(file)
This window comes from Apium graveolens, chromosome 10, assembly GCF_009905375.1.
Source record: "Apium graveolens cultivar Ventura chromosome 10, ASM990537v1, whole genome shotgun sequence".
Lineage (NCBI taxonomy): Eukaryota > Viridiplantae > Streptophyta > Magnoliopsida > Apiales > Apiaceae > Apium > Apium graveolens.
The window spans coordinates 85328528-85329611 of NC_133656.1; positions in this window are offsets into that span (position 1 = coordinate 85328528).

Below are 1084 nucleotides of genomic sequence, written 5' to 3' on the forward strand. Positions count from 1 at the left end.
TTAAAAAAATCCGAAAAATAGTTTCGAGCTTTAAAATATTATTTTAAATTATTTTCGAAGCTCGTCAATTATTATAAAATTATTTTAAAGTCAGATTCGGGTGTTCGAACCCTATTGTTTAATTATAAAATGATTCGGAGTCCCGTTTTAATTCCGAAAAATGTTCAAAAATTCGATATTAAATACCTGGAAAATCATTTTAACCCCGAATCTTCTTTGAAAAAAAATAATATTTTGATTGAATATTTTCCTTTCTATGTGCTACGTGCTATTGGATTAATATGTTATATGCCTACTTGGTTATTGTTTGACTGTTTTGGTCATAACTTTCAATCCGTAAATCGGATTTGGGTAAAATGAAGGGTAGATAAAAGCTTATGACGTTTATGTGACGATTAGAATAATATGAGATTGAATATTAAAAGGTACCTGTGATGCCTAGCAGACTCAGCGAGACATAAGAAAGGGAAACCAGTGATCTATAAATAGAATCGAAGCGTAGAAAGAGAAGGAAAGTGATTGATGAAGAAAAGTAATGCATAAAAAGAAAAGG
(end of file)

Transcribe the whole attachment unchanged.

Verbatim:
This window comes from Apium graveolens, chromosome 10, assembly GCF_009905375.1.
Source record: "Apium graveolens cultivar Ventura chromosome 10, ASM990537v1, whole genome shotgun sequence".
Lineage (NCBI taxonomy): Eukaryota > Viridiplantae > Streptophyta > Magnoliopsida > Apiales > Apiaceae > Apium > Apium graveolens.
The window spans coordinates 85328528-85329611 of NC_133656.1; positions in this window are offsets into that span (position 1 = coordinate 85328528).

Below are 1084 nucleotides of genomic sequence, written 5' to 3' on the forward strand. Positions count from 1 at the left end.
TTAAAAAAATCCGAAAAATAGTTTCGAGCTTTAAAATATTATTTTAAATTATTTTCGAAGCTCGTCAATTATTATAAAATTATTTTAAAGTCAGATTCGGGTGTTCGAACCCTATTGTTTAATTATAAAATGATTCGGAGTCCCGTTTTAATTCCGAAAAATGTTCAAAAATTCGATATTAAATACCTGGAAAATCATTTTAACCCCGAATCTTCTTTGAAAAAAAATAATATTTTGATTGAATATTTTCCTTTCTATGTGCTACGTGCTATTGGATTAATATGTTATATGCCTACTTGGTTATTGTTTGACTGTTTTGGTCATAACTTTCAATCCGTAAATCGGATTTGGGTAAAATGAAGGGTAGATAAAAGCTTATGACGTTTATGTGACGATTAGAATAATATGAGATTGAATATTAAAAGGTACCTGTGATGCCTAGCAGACTCAGCGAGACATAAGAAAGGGAAACCAGTGATCTATAAATAGAATCGAAGCGTAGAAAGAGAAGGAAAGTGATTGATGAAGAAAAGTAATGCATAAAAAGAAAAGG